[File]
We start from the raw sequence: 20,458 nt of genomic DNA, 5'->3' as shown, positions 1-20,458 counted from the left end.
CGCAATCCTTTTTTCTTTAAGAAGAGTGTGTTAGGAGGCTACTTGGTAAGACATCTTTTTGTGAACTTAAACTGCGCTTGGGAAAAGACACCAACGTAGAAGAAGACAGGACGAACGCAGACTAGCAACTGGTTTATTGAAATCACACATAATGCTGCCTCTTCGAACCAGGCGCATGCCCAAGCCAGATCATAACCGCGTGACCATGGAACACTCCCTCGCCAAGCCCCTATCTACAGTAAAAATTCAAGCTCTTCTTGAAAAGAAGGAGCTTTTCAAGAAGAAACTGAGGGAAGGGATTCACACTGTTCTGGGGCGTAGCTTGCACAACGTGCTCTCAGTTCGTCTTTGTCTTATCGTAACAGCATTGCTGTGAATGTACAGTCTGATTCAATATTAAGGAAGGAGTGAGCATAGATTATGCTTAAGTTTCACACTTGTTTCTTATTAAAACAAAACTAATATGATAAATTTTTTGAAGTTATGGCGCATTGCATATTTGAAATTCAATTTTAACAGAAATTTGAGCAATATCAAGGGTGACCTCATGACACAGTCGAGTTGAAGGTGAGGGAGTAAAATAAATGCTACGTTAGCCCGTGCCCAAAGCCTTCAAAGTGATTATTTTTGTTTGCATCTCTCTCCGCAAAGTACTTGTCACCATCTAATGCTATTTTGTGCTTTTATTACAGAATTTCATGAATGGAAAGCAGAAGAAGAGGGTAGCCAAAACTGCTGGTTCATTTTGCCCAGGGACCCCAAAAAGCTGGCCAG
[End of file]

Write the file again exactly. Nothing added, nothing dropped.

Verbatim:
We start from the raw sequence: 20,458 nt of genomic DNA, 5'->3' as shown, positions 1-20,458 counted from the left end.
CGCAATCCTTTTTTCTTTAAGAAGAGTGTGTTAGGAGGCTACTTGGTAAGACATCTTTTTGTGAACTTAAACTGCGCTTGGGAAAAGACACCAACGTAGAAGAAGACAGGACGAACGCAGACTAGCAACTGGTTTATTGAAATCACACATAATGCTGCCTCTTCGAACCAGGCGCATGCCCAAGCCAGATCATAACCGCGTGACCATGGAACACTCCCTCGCCAAGCCCCTATCTACAGTAAAAATTCAAGCTCTTCTTGAAAAGAAGGAGCTTTTCAAGAAGAAACTGAGGGAAGGGATTCACACTGTTCTGGGGCGTAGCTTGCACAACGTGCTCTCAGTTCGTCTTTGTCTTATCGTAACAGCATTGCTGTGAATGTACAGTCTGATTCAATATTAAGGAAGGAGTGAGCATAGATTATGCTTAAGTTTCACACTTGTTTCTTATTAAAACAAAACTAATATGATAAATTTTTTGAAGTTATGGCGCATTGCATATTTGAAATTCAATTTTAACAGAAATTTGAGCAATATCAAGGGTGACCTCATGACACAGTCGAGTTGAAGGTGAGGGAGTAAAATAAATGCTACGTTAGCCCGTGCCCAAAGCCTTCAAAGTGATTATTTTTGTTTGCATCTCTCTCCGCAAAGTACTTGTCACCATCTAATGCTATTTTGTGCTTTTATTACAGAATTTCATGAATGGAAAGCAGAAGAAGAGGGTAGCCAAAACTGCTGGTTCATTTTGCCCAGGGACCCCAAAAAGCTGGCCAG